When you pick up your badge at WPPI, they give you this bag with a bunch of “stuff” in it.  The bag itself is useful, I guess, if you need something to carry around stuff.  Of course, most people who come to WPPI bring their own “bag,” to carry the things that are important to them - so it’s kind of like this bag is really just for the other stuff.   

The bag is full of flyers, and postcards, and catalogs, and promos, and “stuff.”  It’s all about capturing your attention.  It’s all about getting you to take a closer look at the companies that made this “stuff,” and hoping that by blitzing everyone - at least a few people will end up turn into a paying customer.  

I went through my bag.  I picked out about 5 things - all from companies I know and already love - and threw the rest away (actually I recycled them, don’t throw things at me).  I didn’t need another bag, and I certainly didn’t need a bag full of “stuff,” from companies I neither know or use. 

It actually struck me pretty solidly as I went through and picked out a few things to keep.  As I looked through the bag, there were companies for which I had such a strong feeling (good or bad), that it was entirely irrelevant what was on the “stuff.”  It didn’t matter how well done, how big, how enticing the offer, or whose picture was on it.  The effort to win my attention didn’t matter, because these companies didn’t have my affection.  On the other hand, there were companies for whom I had no use for their flyer - I’m already a customer - but I kept it anyway.  They are companies I love, and I kept their “stuff” because it was sort of a show of support - at least in my mind.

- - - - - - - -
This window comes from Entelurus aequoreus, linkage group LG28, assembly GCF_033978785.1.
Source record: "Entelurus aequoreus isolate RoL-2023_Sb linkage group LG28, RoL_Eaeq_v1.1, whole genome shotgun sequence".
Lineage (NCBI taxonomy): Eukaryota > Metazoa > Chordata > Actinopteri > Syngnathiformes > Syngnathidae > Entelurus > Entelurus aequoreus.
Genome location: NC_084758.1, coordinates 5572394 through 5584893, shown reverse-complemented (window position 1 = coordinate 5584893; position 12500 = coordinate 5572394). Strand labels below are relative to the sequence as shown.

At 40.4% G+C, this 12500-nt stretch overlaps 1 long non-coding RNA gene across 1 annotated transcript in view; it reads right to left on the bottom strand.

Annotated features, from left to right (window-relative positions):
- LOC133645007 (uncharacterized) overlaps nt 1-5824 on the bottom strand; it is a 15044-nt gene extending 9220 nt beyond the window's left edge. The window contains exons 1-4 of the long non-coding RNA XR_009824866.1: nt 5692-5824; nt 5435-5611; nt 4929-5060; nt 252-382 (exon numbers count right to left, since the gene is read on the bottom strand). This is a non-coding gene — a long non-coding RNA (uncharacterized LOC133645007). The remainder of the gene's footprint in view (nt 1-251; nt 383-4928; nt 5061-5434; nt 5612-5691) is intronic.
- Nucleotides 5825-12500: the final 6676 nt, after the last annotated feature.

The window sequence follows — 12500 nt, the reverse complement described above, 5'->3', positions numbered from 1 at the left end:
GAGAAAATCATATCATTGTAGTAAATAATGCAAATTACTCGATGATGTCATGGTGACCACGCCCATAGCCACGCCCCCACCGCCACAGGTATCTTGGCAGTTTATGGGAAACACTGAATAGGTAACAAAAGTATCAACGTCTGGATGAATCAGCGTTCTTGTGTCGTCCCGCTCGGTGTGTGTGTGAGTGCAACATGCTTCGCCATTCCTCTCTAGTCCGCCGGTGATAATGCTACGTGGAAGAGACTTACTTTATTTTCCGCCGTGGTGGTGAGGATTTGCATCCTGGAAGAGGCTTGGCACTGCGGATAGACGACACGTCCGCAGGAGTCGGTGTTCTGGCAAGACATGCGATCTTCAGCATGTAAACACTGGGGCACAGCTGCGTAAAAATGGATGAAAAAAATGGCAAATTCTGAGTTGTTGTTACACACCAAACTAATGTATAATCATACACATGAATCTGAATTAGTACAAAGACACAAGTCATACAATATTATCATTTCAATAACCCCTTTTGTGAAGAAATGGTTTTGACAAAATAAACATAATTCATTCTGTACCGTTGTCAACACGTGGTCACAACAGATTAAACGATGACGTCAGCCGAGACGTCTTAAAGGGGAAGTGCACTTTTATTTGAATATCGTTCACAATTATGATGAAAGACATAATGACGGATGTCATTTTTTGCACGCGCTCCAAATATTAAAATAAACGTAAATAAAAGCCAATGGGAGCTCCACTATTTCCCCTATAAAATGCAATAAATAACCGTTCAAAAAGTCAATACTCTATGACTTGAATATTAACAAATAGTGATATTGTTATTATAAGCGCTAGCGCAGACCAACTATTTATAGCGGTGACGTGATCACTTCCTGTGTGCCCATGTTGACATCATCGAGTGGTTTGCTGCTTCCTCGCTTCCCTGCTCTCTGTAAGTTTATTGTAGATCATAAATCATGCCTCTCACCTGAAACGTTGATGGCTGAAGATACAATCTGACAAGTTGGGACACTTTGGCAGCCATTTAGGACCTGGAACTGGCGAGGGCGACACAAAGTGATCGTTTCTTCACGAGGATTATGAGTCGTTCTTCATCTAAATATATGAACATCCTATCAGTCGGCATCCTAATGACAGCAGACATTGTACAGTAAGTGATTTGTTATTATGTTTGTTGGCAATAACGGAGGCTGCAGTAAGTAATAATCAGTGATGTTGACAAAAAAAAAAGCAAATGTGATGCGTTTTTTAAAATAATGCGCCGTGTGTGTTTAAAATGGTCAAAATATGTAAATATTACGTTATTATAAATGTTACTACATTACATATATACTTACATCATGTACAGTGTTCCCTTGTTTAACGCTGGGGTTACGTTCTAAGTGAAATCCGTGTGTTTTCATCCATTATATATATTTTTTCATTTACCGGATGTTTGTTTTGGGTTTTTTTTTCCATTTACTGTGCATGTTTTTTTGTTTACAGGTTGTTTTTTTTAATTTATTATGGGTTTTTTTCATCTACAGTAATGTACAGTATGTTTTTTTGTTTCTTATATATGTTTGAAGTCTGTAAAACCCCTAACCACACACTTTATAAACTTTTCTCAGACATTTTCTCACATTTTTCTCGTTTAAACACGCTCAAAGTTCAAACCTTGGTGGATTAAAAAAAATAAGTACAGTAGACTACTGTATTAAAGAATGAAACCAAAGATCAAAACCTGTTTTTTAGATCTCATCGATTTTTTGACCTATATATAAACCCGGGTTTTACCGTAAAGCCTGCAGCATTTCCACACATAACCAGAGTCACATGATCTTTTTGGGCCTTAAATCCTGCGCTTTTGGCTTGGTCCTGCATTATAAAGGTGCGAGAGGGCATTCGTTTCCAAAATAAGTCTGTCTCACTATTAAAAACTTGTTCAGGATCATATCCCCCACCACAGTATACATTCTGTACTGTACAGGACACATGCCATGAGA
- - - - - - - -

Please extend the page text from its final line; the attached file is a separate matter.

We do a lot of things to attract “attention.”  We do email marketing, and blogging, and direct mail, and bridal shows, and a ton of other initiatives under the guise of “marketing.”  We do a lot of work, spend a lot of time, and invest good amounts of money on things that are designed to get people to look at us.  

The problem is, what happens then?  Imagine the world of your ideal client.  Their sales cycle is pretty short, happens only once, and during that time they get utterly blitzed with “stuff” from you and your competition.  Everyone is trying to capture their attention, at least long enough to extract a booking.  

There are companies I partner with because I know they care about me.  These are companies that I know have a vested interest in me and my business, and as a result, I have deep affection for them.  They aren’t the cheapest.  They aren’t always the popular choice, but there is a sense of mutual loyalty that can’t be swayed by their competitors attempt to get my attention.

What if instead, you focused on attracting your ideal clients’ affection instead.  What if instead of the focus of your entire marketing strategy being to get people to look at you, it was based on building an authentic relationship that resulted in genuine affection between you and your clients?  What would you do differently?  

Would you still do ads?  Would you still do bridal shows?  Would you still blog?  Would you still Twitter and Facebook?  Would it affect your pricing? Your turnaround? Your level of service?  Would it affect they way you meet with clients?  Would it affect your booking process?  If you were focused on affection instead of attention, what would you do differently?

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